It is in fact my contention that “journalism” (which has degenerated into little more than the purveying of propaganda) has become the lowest civic occupation. This is partly because of their total lack of ethics, but some would argue that in this respect they are no worse than trial lawyers (who are basically mercenary warriors, with all their faults) or prostitutes, or even politicians. But then, we expect nothing better from lawyers (hence Shakespeare’s famous line “The first thing we do, let’s kill all the lawyers” – though one must note that this comes from one of Jack Cade’s rioters in Henry the Sixth Part Two) and such.
But journalists proudly boast of their standards, that their superiority over bloggers is because they check out their sources and make sure their stories are accurate. But whenever a politically convenient story comes along, this falls by the wayside. No one other than Dan Rather believes that he really made a serious effort to verify his smear of Bush in 2004. We see this same thing in numerous stories about Rush Limbaugh (which, as a listener, I often personally know to be false, something that we can rarely KNOW of any story) or other such figures. (Tammy Bruce once discussed the falsity of many of the accusations of anti-homosexual bigotry made against Dr. Laura Schlessinger – and as a lesbian, Bruce is unlikely to defend someone who really is such a bigot.) I once commented that if a site calling itself IHateLimbaugh.com claimed that he used the blood of black children to make his biscuits, liberal “journalists” (I call them “newsliars” for obvious reasons) would present the story as true without bothering either to check it out seriously or to state their source. (I would expect most readers here to recognize that my example deliberately referenced the infamous “blood libel” against the Jews.)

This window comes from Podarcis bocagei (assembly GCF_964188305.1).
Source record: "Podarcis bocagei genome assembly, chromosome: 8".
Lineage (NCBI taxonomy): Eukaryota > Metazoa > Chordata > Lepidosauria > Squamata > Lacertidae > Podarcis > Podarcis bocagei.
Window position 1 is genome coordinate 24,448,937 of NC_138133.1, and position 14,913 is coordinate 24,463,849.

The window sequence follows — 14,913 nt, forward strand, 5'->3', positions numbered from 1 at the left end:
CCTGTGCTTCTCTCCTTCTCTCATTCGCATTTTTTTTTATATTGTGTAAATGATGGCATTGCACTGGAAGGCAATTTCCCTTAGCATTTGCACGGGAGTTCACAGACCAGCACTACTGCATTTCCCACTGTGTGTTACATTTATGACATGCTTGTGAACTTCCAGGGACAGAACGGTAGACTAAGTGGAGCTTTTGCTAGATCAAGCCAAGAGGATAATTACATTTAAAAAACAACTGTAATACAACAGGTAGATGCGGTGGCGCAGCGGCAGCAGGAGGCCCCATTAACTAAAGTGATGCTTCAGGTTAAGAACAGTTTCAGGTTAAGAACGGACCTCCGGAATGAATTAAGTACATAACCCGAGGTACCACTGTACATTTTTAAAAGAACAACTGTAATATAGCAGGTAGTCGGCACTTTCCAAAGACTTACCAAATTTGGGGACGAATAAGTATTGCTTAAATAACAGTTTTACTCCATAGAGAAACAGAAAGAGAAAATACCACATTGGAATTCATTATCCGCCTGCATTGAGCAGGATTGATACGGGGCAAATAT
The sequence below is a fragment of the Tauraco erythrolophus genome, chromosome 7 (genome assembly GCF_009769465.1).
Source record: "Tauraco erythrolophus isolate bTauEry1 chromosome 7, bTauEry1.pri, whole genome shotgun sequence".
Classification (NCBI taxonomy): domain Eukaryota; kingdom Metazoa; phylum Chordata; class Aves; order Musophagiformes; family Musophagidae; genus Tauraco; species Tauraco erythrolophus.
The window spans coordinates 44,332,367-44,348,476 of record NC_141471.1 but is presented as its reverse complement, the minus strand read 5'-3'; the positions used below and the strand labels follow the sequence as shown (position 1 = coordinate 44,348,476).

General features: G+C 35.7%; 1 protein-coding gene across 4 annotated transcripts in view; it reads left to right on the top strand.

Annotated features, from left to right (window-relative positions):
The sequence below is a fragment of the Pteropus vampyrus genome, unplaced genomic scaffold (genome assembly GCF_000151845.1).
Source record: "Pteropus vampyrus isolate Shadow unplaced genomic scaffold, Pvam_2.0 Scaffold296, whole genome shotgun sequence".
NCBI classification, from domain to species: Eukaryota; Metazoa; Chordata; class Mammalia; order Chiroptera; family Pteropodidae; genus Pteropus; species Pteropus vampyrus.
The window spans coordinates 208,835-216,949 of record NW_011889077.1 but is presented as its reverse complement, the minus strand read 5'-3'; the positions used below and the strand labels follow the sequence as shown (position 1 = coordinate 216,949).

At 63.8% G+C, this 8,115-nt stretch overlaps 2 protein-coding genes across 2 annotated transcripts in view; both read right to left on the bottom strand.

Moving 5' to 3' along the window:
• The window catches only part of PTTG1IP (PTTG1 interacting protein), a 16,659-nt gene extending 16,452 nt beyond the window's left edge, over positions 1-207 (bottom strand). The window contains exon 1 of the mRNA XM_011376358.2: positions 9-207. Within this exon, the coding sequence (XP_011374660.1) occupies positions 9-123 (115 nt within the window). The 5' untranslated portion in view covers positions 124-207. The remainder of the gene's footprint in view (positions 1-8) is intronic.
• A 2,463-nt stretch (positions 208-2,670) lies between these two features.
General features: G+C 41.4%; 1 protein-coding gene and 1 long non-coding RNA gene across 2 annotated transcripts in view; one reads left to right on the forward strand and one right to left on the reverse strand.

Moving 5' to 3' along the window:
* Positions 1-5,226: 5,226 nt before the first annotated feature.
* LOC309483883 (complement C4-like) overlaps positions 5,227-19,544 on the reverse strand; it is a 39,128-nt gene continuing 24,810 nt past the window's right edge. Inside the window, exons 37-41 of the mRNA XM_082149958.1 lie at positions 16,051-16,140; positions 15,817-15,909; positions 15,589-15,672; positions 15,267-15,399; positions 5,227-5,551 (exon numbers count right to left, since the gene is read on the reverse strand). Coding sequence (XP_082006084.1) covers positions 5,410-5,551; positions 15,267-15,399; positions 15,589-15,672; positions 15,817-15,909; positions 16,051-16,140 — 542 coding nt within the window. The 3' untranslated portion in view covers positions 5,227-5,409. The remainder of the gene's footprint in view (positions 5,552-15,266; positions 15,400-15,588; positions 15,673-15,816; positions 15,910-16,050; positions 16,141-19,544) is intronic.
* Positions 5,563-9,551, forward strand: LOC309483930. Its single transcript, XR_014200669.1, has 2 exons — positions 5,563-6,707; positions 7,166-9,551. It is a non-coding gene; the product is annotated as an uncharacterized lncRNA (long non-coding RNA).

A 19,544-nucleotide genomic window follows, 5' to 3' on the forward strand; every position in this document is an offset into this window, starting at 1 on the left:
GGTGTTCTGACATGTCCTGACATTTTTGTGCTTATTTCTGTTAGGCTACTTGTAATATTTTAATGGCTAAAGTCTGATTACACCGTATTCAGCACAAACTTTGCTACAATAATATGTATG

There was a time, perhaps, when journalists actually followed such traditions, when they really tried to cover both sides of an issue and would actually state their sources, particularly when knowing the identity of a source for a story can itself help one judge its likelihood of being true. A good example comes early in the novel Sarkhan by William J. Lederer and Eugene Burdick, in which a mob leader challenges the American ambassador to Sarkhan with a local anti-American news report. When the ambassador denies it, the mob leader asks if he’s calling the editor – a Sarkhanese prince – a liar? The tragic hero of the novel, William Coldstream – like Lederer a retired Navy man – notes to his friend Thaddeus McCauley – like Burdick an academic, though in his case most notably a specialist in Sarkhanese history – that this is a typical Marxist trap, since it’s hard to answer without admitting a lie or insulting the editor. But the ambassador belies this, pointing out that Prince Ngong had merely done what any good newspaperman would do – he reported a story and stated his source.
Very few do that anymore. There are still some good investigative reporters out there, but all too many who simply repeat what those they agree with tell them. But (as the Swiftboat Veterans for Truth found out), they will often ignore those who disagree with them – and when they don’t, they are not merely skeptical (as they should be about everyone) but in fact looks solely for some way to rebut them. Actually thinking about what they report never seems to be an option.